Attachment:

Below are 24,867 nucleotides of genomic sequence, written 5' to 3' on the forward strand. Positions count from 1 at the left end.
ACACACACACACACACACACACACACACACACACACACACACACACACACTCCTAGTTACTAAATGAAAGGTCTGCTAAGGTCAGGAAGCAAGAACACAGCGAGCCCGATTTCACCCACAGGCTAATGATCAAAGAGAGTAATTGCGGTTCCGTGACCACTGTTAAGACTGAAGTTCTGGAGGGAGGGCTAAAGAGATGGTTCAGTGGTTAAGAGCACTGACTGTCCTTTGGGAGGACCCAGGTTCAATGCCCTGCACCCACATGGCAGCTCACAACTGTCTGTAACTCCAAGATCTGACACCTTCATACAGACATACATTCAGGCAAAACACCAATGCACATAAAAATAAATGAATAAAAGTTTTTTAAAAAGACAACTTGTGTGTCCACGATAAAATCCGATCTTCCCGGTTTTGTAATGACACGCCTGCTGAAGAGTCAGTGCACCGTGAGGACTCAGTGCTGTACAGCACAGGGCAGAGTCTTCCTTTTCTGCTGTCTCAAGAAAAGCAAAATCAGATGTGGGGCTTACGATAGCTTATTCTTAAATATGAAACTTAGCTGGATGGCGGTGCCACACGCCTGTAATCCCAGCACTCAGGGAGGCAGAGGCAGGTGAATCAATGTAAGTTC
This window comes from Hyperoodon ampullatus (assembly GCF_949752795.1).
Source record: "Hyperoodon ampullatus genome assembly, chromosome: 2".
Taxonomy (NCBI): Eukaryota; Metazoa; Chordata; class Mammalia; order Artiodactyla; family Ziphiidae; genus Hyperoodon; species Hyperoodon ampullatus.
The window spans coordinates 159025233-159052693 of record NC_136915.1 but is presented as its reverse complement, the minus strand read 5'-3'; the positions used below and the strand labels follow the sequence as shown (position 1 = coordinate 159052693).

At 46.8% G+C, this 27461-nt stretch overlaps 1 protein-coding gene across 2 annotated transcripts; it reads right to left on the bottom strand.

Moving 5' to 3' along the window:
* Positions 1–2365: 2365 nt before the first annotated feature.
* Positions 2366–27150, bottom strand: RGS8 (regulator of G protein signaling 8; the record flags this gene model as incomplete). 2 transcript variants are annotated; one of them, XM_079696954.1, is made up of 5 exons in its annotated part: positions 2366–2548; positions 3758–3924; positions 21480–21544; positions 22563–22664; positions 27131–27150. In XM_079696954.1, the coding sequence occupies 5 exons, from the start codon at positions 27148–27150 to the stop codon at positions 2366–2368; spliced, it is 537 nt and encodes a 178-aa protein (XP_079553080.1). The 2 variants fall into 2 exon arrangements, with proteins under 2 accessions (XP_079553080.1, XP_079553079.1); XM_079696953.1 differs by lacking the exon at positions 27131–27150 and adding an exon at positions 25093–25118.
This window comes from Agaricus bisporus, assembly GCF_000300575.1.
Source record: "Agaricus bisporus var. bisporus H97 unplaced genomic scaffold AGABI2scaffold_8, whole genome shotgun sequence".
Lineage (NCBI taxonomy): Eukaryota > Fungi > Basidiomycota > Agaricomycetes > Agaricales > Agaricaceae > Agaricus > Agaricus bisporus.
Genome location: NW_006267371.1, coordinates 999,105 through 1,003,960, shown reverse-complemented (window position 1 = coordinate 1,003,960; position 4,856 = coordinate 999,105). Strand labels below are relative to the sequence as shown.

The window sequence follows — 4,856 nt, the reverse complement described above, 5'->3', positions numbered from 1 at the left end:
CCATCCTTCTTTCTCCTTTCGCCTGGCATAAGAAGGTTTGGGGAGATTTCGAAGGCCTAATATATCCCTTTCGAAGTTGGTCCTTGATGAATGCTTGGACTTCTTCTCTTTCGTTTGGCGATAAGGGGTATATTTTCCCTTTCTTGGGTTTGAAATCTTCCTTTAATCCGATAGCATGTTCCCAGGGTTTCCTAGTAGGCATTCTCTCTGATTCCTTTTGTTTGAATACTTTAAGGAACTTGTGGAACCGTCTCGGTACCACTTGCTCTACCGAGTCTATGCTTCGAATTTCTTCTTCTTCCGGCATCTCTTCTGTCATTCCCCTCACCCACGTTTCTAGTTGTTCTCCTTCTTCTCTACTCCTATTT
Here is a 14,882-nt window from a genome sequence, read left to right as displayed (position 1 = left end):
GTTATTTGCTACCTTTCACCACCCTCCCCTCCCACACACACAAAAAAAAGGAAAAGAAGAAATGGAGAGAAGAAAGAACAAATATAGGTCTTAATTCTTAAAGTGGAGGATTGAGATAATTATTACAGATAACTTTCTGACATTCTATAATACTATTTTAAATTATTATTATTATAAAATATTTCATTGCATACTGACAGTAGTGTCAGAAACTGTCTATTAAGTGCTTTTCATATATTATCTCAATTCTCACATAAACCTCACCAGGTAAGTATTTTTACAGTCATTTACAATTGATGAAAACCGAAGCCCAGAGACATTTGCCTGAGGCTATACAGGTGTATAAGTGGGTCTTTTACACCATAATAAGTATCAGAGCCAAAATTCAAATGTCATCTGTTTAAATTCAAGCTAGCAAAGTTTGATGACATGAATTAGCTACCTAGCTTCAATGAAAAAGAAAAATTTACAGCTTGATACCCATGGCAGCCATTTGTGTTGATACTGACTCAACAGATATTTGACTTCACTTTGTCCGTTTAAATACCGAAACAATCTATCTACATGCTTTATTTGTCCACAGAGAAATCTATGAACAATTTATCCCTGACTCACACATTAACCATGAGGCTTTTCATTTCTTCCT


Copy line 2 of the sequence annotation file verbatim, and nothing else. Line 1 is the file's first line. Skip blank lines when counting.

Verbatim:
ACACACACACACACACACACACACACACACACACACACACACACACACACTCCTAGTTACTAAATGAAAGGTCTGCTAAGGTCAGGAAGCAAGAACACAGCGAGCCCGATTTCACCCACAGGCTAATGATCAAAGAGAGTAATTGCGGTTCCGTGACCACTGTTAAGACTGAAGTTCTGGAGGGAGGGCTAAAGAGATGGTTCAGTGGTTAAGAGCACTGACTGTCCTTTGGGAGGACCCAGGTTCAATGCCCTGCACCCACATGGCAGCTCACAACTGTCTGTAACTCCAAGATCTGACACCTTCATACAGACATACATTCAGGCAAAACACCAATGCACATAAAAATAAATGAATAAAAGTTTTTTAAAAAGACAACTTGTGTGTCCACGATAAAATCCGATCTTCCCGGTTTTGTAATGACACGCCTGCTGAAGAGTCAGTGCACCGTGAGGACTCAGTGCTGTACAGCACAGGGCAGAGTCTTCCTTTTCTGCTGTCTCAAGAAAAGCAAAATCAGATGTGGGGCTTACGATAGCTTATTCTTAAATATGAAACTTAGCTGGATGGCGGTGCCACACGCCTGTAATCCCAGCACTCAGGGAGGCAGAGGCAGGTGAATCAATGTAAGTTC